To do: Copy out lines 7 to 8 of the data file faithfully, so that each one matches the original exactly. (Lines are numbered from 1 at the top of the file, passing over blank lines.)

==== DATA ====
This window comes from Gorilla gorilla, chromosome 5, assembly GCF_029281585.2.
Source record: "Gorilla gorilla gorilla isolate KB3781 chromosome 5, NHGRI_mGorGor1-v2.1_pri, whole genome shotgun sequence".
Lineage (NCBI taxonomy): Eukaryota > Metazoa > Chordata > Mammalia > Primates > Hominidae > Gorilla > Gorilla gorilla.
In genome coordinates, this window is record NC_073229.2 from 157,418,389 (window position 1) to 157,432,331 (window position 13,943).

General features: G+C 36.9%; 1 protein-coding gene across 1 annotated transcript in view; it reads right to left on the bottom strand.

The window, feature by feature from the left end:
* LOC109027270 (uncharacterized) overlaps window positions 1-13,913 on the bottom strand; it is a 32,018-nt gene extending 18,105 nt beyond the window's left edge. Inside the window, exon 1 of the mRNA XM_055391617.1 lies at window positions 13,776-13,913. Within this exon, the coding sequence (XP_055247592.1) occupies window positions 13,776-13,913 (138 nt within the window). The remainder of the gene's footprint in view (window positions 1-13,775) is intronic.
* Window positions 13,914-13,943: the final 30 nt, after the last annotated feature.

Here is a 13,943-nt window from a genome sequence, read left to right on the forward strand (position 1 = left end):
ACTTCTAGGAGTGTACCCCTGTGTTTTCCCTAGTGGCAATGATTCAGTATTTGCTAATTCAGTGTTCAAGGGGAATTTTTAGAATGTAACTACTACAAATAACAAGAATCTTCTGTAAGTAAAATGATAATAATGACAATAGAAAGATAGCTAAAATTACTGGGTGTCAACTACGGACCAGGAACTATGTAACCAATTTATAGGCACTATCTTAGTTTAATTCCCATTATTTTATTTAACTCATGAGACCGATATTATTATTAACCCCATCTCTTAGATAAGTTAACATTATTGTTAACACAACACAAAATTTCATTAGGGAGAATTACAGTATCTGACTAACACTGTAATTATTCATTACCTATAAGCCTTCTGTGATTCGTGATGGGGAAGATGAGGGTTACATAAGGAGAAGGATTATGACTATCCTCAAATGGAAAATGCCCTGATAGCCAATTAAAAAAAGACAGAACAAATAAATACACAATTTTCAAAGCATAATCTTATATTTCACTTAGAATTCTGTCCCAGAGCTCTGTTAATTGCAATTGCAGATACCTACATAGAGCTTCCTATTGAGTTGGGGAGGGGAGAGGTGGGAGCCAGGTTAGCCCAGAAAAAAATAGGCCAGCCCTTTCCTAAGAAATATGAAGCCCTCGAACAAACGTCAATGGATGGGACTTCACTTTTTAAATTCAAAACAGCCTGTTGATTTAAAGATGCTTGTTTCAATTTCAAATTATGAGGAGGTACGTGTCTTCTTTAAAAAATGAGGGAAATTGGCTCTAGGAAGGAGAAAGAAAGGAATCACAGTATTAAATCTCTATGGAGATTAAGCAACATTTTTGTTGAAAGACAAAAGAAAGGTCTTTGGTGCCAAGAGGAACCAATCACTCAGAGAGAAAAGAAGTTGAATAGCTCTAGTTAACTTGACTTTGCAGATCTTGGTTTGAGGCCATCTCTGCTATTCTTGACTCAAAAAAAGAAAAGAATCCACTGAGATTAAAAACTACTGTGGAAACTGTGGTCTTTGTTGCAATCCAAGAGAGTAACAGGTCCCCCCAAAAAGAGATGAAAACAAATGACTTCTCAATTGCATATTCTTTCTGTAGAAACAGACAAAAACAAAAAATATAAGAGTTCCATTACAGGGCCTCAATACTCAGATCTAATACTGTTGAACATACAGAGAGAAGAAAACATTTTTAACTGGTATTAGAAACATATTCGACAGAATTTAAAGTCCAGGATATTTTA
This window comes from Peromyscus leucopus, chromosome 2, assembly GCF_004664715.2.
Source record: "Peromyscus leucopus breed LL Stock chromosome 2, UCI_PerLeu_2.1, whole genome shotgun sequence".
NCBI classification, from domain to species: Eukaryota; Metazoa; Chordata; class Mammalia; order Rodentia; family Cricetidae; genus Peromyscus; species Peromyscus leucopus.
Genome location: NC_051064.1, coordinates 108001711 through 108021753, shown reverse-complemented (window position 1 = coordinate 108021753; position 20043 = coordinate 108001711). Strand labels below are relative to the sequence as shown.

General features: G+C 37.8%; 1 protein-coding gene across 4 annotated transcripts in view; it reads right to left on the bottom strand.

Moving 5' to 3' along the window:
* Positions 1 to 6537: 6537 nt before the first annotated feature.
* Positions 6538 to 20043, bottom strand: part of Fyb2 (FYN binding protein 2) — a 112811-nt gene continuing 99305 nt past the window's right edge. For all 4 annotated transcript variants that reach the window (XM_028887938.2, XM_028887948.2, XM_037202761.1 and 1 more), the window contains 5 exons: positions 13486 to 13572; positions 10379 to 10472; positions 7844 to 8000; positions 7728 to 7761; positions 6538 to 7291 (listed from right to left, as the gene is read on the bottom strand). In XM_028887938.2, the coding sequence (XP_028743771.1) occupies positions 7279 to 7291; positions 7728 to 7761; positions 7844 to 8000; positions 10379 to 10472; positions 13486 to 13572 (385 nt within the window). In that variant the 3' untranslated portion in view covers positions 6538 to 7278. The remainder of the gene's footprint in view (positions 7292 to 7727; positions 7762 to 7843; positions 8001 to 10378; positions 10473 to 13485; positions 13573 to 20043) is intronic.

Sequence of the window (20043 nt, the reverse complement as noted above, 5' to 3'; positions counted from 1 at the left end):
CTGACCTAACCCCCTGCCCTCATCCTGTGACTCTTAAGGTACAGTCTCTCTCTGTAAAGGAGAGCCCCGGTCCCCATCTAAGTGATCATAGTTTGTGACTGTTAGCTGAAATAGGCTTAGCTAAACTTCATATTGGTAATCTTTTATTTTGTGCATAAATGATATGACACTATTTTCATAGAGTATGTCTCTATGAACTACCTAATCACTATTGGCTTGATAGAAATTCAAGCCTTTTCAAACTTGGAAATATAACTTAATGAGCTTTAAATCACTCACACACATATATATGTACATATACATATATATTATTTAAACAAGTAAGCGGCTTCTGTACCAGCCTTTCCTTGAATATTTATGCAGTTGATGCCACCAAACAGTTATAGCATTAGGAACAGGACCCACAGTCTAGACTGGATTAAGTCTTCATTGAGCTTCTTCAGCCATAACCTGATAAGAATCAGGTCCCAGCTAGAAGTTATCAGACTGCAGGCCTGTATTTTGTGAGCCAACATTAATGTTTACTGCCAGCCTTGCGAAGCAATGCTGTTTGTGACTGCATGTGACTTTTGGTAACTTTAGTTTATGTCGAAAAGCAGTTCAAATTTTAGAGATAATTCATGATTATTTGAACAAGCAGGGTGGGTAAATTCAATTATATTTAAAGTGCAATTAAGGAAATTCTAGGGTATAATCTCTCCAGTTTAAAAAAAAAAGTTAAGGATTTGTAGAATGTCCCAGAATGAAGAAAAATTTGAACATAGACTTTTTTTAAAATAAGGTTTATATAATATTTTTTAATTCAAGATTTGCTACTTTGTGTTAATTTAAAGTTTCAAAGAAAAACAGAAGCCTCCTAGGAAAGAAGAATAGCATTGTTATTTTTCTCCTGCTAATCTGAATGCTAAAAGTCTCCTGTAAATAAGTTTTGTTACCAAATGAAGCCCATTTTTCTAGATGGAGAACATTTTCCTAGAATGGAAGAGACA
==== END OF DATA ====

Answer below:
* LOC109027270 (uncharacterized) overlaps window positions 1-13,913 on the bottom strand; it is a 32,018-nt gene extending 18,105 nt beyond the window's left edge. Inside the window, exon 1 of the mRNA XM_055391617.1 lies at window positions 13,776-13,913. Within this exon, the coding sequence (XP_055247592.1) occupies window positions 13,776-13,913 (138 nt within the window). The remainder of the gene's footprint in view (window positions 1-13,775) is intronic.
* Window positions 13,914-13,943: the final 30 nt, after the last annotated feature.